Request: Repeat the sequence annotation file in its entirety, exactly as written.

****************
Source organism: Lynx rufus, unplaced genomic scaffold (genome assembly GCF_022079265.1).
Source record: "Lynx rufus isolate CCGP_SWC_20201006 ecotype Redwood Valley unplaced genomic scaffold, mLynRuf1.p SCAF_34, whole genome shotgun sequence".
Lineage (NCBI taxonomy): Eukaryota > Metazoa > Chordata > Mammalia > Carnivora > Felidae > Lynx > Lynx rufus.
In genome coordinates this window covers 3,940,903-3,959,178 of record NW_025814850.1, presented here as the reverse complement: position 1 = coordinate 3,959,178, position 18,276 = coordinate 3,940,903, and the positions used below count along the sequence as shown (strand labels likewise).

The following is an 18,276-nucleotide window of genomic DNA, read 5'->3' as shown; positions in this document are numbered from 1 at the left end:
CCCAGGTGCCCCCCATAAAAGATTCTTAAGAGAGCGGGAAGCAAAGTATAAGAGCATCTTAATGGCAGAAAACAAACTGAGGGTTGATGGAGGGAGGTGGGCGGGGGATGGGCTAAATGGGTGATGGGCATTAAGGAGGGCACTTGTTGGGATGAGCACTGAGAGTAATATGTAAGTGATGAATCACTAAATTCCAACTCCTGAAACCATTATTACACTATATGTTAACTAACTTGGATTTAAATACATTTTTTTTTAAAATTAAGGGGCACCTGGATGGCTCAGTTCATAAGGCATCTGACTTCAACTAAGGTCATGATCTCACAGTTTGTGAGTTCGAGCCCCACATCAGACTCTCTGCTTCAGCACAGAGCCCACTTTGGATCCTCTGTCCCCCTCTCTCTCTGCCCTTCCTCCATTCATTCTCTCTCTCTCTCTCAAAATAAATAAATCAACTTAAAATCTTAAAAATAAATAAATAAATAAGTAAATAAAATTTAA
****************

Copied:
Source organism: Lynx rufus, unplaced genomic scaffold (genome assembly GCF_022079265.1).
Source record: "Lynx rufus isolate CCGP_SWC_20201006 ecotype Redwood Valley unplaced genomic scaffold, mLynRuf1.p SCAF_34, whole genome shotgun sequence".
Lineage (NCBI taxonomy): Eukaryota > Metazoa > Chordata > Mammalia > Carnivora > Felidae > Lynx > Lynx rufus.
In genome coordinates this window covers 3,940,903-3,959,178 of record NW_025814850.1, presented here as the reverse complement: position 1 = coordinate 3,959,178, position 18,276 = coordinate 3,940,903, and the positions used below count along the sequence as shown (strand labels likewise).

The following is an 18,276-nucleotide window of genomic DNA, read 5'->3' as shown; positions in this document are numbered from 1 at the left end:
CCCAGGTGCCCCCCATAAAAGATTCTTAAGAGAGCGGGAAGCAAAGTATAAGAGCATCTTAATGGCAGAAAACAAACTGAGGGTTGATGGAGGGAGGTGGGCGGGGGATGGGCTAAATGGGTGATGGGCATTAAGGAGGGCACTTGTTGGGATGAGCACTGAGAGTAATATGTAAGTGATGAATCACTAAATTCCAACTCCTGAAACCATTATTACACTATATGTTAACTAACTTGGATTTAAATACATTTTTTTTTAAAATTAAGGGGCACCTGGATGGCTCAGTTCATAAGGCATCTGACTTCAACTAAGGTCATGATCTCACAGTTTGTGAGTTCGAGCCCCACATCAGACTCTCTGCTTCAGCACAGAGCCCACTTTGGATCCTCTGTCCCCCTCTCTCTCTGCCCTTCCTCCATTCATTCTCTCTCTCTCTCTCAAAATAAATAAATCAACTTAAAATCTTAAAAATAAATAAATAAATAAGTAAATAAAATTTAA